In the aftermath of the tragic premature death of Charles Kennedy last week, his good friend, Alastair Campbell, spoke to Sky News, not only about the personal loss but on the wider issue of creeping alcoholism which is spreading like wildfire throughout the UK. Alcoholism is a disease which hides behind the accepted drinking culture personality of the UK.
Let me just state from the off that I have no personal experience of alcoholism (yes, I know, famous last words of millions of alcoholics!). However, let’s look at the term ‘alcohol dependency’. I think ‘alcoholism’, ‘alcoholic’ and ‘alcohol dependence’ are all thought of as belonging to the same sentence. I think most people, particularly those who ‘like a social drink’, consider ‘alcohol dependent’ and ‘alcoholic’ as interchangeable terms/nouns/adjectives and I’m not so sure that that is right. I think that that is a dangerous misconception.
I believe that one can be alcohol dependent without being an alcoholic.
I was, until about 3 weeks ago, what I guess most people would call a ‘social drinker’. I didn’t go to pubs/bars much at all. I didn’t drink much during the week, just the odd beer when watching a football game on tele at home or if out at a party. I didn’t have a glass or two of wine most evenings as is, in many households, the norm. I was a ‘Shabbos/Shabbat/Jewish Sbabbath drinker’. Friday evenings, through Shabbos, whisk(e)y and wine flows through the streets of Ra’anana (Israel) where I live or certainly within our Kahilla (community). I should point out that that is NOT the norm in ‘Sabra’ communities (a ‘Sabra’ is a person born in Israel). It a social/cultural thing…a habit we Brits brought to Israel with us (‘habit’, of course, can be, for some people, an alarm bell of a word). Weddings and Bar/Bat Mizvahs, ‘functions’, are other drinky occasions.
I’m not sure why I ‘turned’ teetotal. It is probably connected to my having started a bit of a diet a few weeks ago and upping the exercise ante…a ‘health kick’. I was also becoming increasingly aware, and bothered, about how alcohol was making me feel. Of course, there were the hangovers but even one or two glasses of wine in an evening were leaving me feeling rough the next morning. I simply got to believing that it wasn’t worth it. There was also the losing of control of what I was doing and saying at a party or when out for a meal and when I thought about it the next day, I was less than pleased. I had simply had enough of saying to myself the next day “Aggghhhh, why did you say that?!” and “Oh, you idiot, you must have appeared a right fool”. There wasn’t a tipping point, the realisation just dawned on me, I guess.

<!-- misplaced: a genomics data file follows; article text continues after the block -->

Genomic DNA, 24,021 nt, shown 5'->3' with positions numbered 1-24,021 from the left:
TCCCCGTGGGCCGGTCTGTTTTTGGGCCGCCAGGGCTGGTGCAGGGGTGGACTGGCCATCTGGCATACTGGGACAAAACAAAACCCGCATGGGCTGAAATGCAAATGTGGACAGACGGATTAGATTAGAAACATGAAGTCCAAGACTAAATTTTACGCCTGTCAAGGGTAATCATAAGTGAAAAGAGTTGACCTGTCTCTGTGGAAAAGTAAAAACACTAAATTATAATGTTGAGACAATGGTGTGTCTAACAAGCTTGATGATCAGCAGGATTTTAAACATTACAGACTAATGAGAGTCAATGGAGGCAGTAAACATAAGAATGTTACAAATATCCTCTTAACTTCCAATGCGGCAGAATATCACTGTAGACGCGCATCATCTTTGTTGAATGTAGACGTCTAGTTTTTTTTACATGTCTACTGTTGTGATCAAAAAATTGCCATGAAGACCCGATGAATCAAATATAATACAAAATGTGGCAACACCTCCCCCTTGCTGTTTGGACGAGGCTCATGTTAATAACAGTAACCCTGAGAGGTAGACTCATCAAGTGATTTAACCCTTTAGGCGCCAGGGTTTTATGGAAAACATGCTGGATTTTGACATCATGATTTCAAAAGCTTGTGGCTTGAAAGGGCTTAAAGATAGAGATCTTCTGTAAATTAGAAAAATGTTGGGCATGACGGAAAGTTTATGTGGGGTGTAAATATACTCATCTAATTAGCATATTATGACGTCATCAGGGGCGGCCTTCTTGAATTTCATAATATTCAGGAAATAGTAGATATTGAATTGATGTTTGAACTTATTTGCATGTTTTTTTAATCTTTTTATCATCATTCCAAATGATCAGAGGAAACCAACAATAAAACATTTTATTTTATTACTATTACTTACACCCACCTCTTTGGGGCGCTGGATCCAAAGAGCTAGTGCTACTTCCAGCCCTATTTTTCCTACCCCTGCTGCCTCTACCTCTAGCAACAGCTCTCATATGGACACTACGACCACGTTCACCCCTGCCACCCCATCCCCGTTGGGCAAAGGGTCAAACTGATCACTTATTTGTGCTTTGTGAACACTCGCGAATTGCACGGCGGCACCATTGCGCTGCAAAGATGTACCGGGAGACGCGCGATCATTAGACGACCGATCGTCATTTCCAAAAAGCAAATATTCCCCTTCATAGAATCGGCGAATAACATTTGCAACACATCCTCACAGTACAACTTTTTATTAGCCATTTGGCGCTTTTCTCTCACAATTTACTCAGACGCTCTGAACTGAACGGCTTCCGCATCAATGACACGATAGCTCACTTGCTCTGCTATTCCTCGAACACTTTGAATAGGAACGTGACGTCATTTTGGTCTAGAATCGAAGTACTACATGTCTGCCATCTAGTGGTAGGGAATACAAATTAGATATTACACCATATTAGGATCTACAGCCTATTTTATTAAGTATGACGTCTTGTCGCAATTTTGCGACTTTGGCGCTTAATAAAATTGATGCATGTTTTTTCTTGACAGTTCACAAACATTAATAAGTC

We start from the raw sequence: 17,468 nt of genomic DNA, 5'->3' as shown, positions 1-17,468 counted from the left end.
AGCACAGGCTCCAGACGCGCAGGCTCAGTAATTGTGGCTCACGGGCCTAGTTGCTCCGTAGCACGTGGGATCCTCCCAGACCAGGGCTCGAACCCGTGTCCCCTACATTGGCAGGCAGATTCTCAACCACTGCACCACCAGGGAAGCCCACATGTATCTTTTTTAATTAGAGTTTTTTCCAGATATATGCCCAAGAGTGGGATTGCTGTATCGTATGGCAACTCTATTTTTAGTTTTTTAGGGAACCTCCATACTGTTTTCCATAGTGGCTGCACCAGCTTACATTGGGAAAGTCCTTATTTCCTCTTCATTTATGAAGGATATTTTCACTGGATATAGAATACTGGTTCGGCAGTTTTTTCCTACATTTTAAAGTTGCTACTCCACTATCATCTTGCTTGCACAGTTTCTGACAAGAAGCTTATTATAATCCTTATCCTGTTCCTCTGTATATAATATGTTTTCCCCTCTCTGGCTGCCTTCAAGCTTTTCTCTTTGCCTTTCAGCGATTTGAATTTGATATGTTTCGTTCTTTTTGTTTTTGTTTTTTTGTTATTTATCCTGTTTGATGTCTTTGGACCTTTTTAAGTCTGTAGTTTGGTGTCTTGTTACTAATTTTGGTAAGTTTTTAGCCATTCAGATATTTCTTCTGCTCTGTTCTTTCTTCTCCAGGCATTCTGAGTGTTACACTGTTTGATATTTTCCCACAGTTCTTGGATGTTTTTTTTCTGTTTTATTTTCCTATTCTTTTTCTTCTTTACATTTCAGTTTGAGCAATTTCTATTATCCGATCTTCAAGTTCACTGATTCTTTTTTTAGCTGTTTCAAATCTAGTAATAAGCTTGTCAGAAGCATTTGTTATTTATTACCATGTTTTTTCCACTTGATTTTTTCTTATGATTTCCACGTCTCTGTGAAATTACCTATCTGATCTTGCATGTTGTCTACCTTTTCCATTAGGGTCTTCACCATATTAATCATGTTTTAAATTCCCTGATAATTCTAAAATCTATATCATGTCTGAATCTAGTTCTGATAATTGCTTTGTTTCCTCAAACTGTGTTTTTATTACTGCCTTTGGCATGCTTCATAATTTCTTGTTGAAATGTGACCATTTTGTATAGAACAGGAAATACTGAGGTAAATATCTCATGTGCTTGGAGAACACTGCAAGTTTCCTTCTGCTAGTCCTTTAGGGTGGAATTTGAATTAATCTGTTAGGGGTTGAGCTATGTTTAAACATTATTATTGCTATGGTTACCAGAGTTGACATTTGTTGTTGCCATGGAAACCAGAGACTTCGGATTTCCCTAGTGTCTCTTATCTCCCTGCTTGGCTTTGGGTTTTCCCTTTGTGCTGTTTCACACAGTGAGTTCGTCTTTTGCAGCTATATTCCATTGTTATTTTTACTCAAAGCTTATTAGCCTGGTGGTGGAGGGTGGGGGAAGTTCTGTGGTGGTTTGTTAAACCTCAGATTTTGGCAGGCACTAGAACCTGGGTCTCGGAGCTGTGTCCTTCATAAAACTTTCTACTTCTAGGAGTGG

However, even for me, a man who did not have an alcohol ‘problem’, giving it up is not proving to be simple. There a few dynamics at play here:
I like a glass of good wine. I like my Dalwhinnie 15 and my Balvenie 14 Caribbean Cask. You might say “So have a glass or two over Shabbos or at a party” – the problem is, as I said above, the loosening of the inhibitions, the hangover or just the groggy feeling the next day, I don’t like it;
I was at a party last week. I walked in and there were the drinks, the whiskies, the wine and more. Up until 3 weeks ago, I’d have picked up a glass of wine or a glass of whisky as automatically as washing my hands after answering the call of nature but I didn’t and, yes, I know, early days, old habits die hard, but it wasn’t easy. I felt unnatural;
3) Social crutch
This is the interesting one. I’m ashamed to say that even I, a person who is usually socially comfortable, a man who can ‘hold his own’, so to speak, at a party, in a social setting, I feel very peripheral at a drinky ‘do’ when I’m on the Perrier. That surprises me or certainly the extent of the ‘distance’ surprises me. It is now clear that although I enjoyed a drink for the drink, I liked the wine and the whisky, the ‘habit’ element and the ‘social crutch’ element were playing their part and that makes me feel very uncomfortable.
So, alcohol is out of my life now. I don’t know, maybe it’ll come back. Maybe I’ll tell myself that there’s no need to throw the baby out with the bathwater, that there’s no reason why I can’t have the odd glass of wine, that there is no reason to go to such extremes but I am an ‘all or nothing’ kind of guy and I often find abstinence easier than moderation. I also feel now that no alcohol is better than even a small amount.
As for feeling ‘uncomfortable’ at parties, the one drinking water when everyone else is on the hard stuff, I really don’t care. This is me, for better or for worse. If I feel like talking, if I can talk, I will…if I don’t want to chat, I won’t. If my being sober and not so animated makes other people uncomfortable, that is not my problem. I have never had a ‘spliff’ (is that what they are called these days?), I have always managed without that ‘relaxant’. I can manage without the aid of the social crutch of alcohol.